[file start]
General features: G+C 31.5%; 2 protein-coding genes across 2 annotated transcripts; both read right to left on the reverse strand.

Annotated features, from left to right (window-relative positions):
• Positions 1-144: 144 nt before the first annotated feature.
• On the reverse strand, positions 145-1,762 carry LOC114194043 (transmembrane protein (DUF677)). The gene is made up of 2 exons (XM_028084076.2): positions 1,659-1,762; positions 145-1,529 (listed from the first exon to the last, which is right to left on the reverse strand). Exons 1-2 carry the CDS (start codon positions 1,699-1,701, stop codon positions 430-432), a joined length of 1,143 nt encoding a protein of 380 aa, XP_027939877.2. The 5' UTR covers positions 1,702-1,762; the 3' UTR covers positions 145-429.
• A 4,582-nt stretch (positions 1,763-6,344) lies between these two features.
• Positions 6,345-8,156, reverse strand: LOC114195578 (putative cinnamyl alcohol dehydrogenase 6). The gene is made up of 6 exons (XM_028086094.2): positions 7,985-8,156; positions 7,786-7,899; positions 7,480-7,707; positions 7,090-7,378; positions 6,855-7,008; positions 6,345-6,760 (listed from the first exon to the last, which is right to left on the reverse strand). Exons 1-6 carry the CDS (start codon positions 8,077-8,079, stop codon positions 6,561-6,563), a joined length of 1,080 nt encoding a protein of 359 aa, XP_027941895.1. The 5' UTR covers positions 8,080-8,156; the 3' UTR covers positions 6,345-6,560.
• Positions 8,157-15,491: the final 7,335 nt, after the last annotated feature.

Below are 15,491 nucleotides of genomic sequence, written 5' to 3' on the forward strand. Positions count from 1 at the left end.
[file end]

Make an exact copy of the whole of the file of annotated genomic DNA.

General features: G+C 31.5%; 2 protein-coding genes across 2 annotated transcripts; both read right to left on the reverse strand.

Annotated features, from left to right (window-relative positions):
• Positions 1-144: 144 nt before the first annotated feature.
• On the reverse strand, positions 145-1,762 carry LOC114194043 (transmembrane protein (DUF677)). The gene is made up of 2 exons (XM_028084076.2): positions 1,659-1,762; positions 145-1,529 (listed from the first exon to the last, which is right to left on the reverse strand). Exons 1-2 carry the CDS (start codon positions 1,699-1,701, stop codon positions 430-432), a joined length of 1,143 nt encoding a protein of 380 aa, XP_027939877.2. The 5' UTR covers positions 1,702-1,762; the 3' UTR covers positions 145-429.
• A 4,582-nt stretch (positions 1,763-6,344) lies between these two features.
• Positions 6,345-8,156, reverse strand: LOC114195578 (putative cinnamyl alcohol dehydrogenase 6). The gene is made up of 6 exons (XM_028086094.2): positions 7,985-8,156; positions 7,786-7,899; positions 7,480-7,707; positions 7,090-7,378; positions 6,855-7,008; positions 6,345-6,760 (listed from the first exon to the last, which is right to left on the reverse strand). Exons 1-6 carry the CDS (start codon positions 8,077-8,079, stop codon positions 6,561-6,563), a joined length of 1,080 nt encoding a protein of 359 aa, XP_027941895.1. The 5' UTR covers positions 8,080-8,156; the 3' UTR covers positions 6,345-6,560.
• Positions 8,157-15,491: the final 7,335 nt, after the last annotated feature.

Below are 15,491 nucleotides of genomic sequence, written 5' to 3' on the forward strand. Positions count from 1 at the left end.